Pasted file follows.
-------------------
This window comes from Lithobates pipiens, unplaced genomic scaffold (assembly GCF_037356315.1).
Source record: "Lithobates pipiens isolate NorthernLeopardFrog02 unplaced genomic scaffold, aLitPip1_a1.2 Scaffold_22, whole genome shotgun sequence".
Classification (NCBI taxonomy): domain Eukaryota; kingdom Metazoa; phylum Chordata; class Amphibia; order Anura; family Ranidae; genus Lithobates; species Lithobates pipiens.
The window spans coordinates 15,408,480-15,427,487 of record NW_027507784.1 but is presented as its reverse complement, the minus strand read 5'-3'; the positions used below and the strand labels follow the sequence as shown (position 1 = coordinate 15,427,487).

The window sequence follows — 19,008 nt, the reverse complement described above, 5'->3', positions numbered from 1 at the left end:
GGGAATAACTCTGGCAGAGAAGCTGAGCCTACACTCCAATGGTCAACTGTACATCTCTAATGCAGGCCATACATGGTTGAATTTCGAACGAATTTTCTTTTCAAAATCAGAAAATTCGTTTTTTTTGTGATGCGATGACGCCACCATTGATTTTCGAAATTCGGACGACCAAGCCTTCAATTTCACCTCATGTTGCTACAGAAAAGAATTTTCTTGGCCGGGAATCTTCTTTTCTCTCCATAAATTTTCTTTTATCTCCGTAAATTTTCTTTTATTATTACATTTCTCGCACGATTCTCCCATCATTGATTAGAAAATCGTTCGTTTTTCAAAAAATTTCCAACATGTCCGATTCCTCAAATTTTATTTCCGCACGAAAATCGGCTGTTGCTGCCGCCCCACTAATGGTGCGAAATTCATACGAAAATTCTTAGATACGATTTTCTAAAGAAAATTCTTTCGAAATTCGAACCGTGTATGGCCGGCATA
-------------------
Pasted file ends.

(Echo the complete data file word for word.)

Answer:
This window comes from Lithobates pipiens, unplaced genomic scaffold (assembly GCF_037356315.1).
Source record: "Lithobates pipiens isolate NorthernLeopardFrog02 unplaced genomic scaffold, aLitPip1_a1.2 Scaffold_22, whole genome shotgun sequence".
Classification (NCBI taxonomy): domain Eukaryota; kingdom Metazoa; phylum Chordata; class Amphibia; order Anura; family Ranidae; genus Lithobates; species Lithobates pipiens.
The window spans coordinates 15,408,480-15,427,487 of record NW_027507784.1 but is presented as its reverse complement, the minus strand read 5'-3'; the positions used below and the strand labels follow the sequence as shown (position 1 = coordinate 15,427,487).

The window sequence follows — 19,008 nt, the reverse complement described above, 5'->3', positions numbered from 1 at the left end:
GGGAATAACTCTGGCAGAGAAGCTGAGCCTACACTCCAATGGTCAACTGTACATCTCTAATGCAGGCCATACATGGTTGAATTTCGAACGAATTTTCTTTTCAAAATCAGAAAATTCGTTTTTTTTGTGATGCGATGACGCCACCATTGATTTTCGAAATTCGGACGACCAAGCCTTCAATTTCACCTCATGTTGCTACAGAAAAGAATTTTCTTGGCCGGGAATCTTCTTTTCTCTCCATAAATTTTCTTTTATCTCCGTAAATTTTCTTTTATTATTACATTTCTCGCACGATTCTCCCATCATTGATTAGAAAATCGTTCGTTTTTCAAAAAATTTCCAACATGTCCGATTCCTCAAATTTTATTTCCGCACGAAAATCGGCTGTTGCTGCCGCCCCACTAATGGTGCGAAATTCATACGAAAATTCTTAGATACGATTTTCTAAAGAAAATTCTTTCGAAATTCGAACCGTGTATGGCCGGCATA